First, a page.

NIAGARA FALLS – The Seneca Niagara Casino in downtown Niagara Falls sits on sovereign land, which means that in addition to being able to offer gambling, the nation does not pay property taxes.
Who then foots the bill when Niagara Falls Police respond to calls at the casino?
It’s not the casino, Niagara Falls Police Superintendent E. Bryan DalPorto said.
The department has provided the casino with free police protection for the past three years, DalPorto said, adding that Niagara Falls Police respond to calls at the casino between three to 10 times every day.
DalPorto said it would be difficult to put a number on what it costs the police department to handle calls at the casino. But he said to effectively police the casino, the department would need between six and 10 full-time officers for 24-hour, seven-day-a-week coverage. The cost for an individual officer’s salary, benefits and retirement averages about $125,000 per year, the chief said.
There once was a $17 million annual contract with New York State Police to pay for officers on the gaming floor at the casino, but state police walked away when the Seneca Nation stopped paying.
Seneca Niagara leaders declined to comment on the current status of negotiations with the state, but in a state public hearing in 2011, then Seneca Nation President Robert Odawi Porter described “unsupported and exorbitant charges” by the state police. He said the nation denied paying these charges for years.
Now the costs falls on the shoulders of Niagara Falls Department, DalPorto said.
“They are essentially getting what they got from the state police – 17 officers and a supervisor – for free,” DalPorto said.
There is a State Police office in the casino, he said, doing background checks on employees and investigations for the gaming board. But they do not respond to calls.
“I’ve been banging that drum and fighting this battle for years ... I’ve gotten nowhere,” DalPorto said. “My personal opinion is that they have completely put us off, and they don’t want to pay the bill. They certainly are stakeholders in the downtown area, and the majority of police work in the downtown area is happening inside that casino, and we are tying up our cars inside that casino, which really isn’t even part of the city.”
The Niagara Falls Police Department has, like all other city departments, received casino money for equipment, but DalPorto noted that they are the only department asked to deal with the casino on a daily basis.
While the Seneca Niagara Casino does have private security in place, the security officers are not police officers, said DalPorto, which means making arrests and taking crime reports falls in the hands of the Niagara Falls Police.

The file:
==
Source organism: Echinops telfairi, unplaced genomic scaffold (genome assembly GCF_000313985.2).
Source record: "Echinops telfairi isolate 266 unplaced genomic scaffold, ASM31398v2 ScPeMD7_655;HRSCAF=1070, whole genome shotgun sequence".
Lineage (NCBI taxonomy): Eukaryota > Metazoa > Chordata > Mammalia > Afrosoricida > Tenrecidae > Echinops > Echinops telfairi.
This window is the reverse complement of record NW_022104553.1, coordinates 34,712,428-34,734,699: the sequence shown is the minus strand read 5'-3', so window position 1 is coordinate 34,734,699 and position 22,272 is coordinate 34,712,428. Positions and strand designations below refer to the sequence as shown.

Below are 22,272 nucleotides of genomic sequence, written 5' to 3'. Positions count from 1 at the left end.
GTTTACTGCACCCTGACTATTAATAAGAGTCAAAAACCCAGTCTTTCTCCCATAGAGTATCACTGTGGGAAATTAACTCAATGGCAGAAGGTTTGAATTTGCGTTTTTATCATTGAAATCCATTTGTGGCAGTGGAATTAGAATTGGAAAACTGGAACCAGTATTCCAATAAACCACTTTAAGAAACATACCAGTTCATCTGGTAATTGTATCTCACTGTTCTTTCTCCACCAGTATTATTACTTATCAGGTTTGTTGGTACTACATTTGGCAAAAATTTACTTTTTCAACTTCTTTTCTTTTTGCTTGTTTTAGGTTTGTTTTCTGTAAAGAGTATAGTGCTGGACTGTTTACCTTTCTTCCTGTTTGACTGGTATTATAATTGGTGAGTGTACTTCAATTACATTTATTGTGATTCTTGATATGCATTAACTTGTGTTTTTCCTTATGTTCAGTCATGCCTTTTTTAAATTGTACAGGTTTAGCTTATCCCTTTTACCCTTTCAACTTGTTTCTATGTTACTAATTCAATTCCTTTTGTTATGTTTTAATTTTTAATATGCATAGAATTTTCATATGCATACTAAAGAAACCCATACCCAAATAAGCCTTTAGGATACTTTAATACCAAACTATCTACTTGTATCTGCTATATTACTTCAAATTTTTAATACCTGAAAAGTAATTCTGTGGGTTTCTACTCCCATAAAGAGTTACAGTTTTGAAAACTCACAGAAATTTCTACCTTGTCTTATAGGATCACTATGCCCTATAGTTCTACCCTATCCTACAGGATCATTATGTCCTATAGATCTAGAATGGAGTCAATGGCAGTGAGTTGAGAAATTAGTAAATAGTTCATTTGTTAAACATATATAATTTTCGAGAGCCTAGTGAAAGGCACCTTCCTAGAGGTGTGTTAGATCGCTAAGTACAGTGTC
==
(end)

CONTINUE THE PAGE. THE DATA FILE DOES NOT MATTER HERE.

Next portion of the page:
DalPorto said he feels his force is obligated to respond to crimes in progress, but they do encourage victims of less serious crimes to come to the police department to make a report.
Councilman Kenneth Tompkins said the obligation to provide police protection as part of the state’s gaming compact with the Seneca Nation needs to be looked at.
“Once I get this out of the compact, the next step will be a resolution so that we can do something about this,” said Tompkins. “I will go to (Corporation Counsel) Craig Johnson and see what our options are.”
The discussion about police protection at the casino was prompted by the Niagara Falls Tourism Advisory Board’s desire to have more police downtown during festivals.
DalPorto told the board that hiring new officers would cost the city more than $100,000 in pay and benefits for every new officer that is added. Giving officers overtime to work at festivals was not an option, said DalPorto.
“Just throwing money at it is not a fix. We’ve had so much going on this year in terms of overtime that they are really at their end. I can’t even get guys to fill overtime. The fix is more people,” said DalPorto.
After the meeting he said, “Five years ago there was overtime for a few special events, but now it’s every weekend – Thursday through Sunday is jampacked. It is a great problem to have. Niagara Falls is legitimately a tourism town and that tourism money could be used for hiring more officers downtown.”
He said festivals should be hiring at least two off-duty police officers if they expect a crowd of 2,000 people.
“If you are going to have an event, you should foot the bill for security and that should be part of the permitting process,” said DalPorto.
DalPorto said the Seneca Niagara Casino recently did pay for half of the costs for police protection at a recent outdoor concert. He said he hopes that is a sign that the casino will chip in more for police protection.
“They need to start footing the bill for the safety of their customers,” said DalPorto.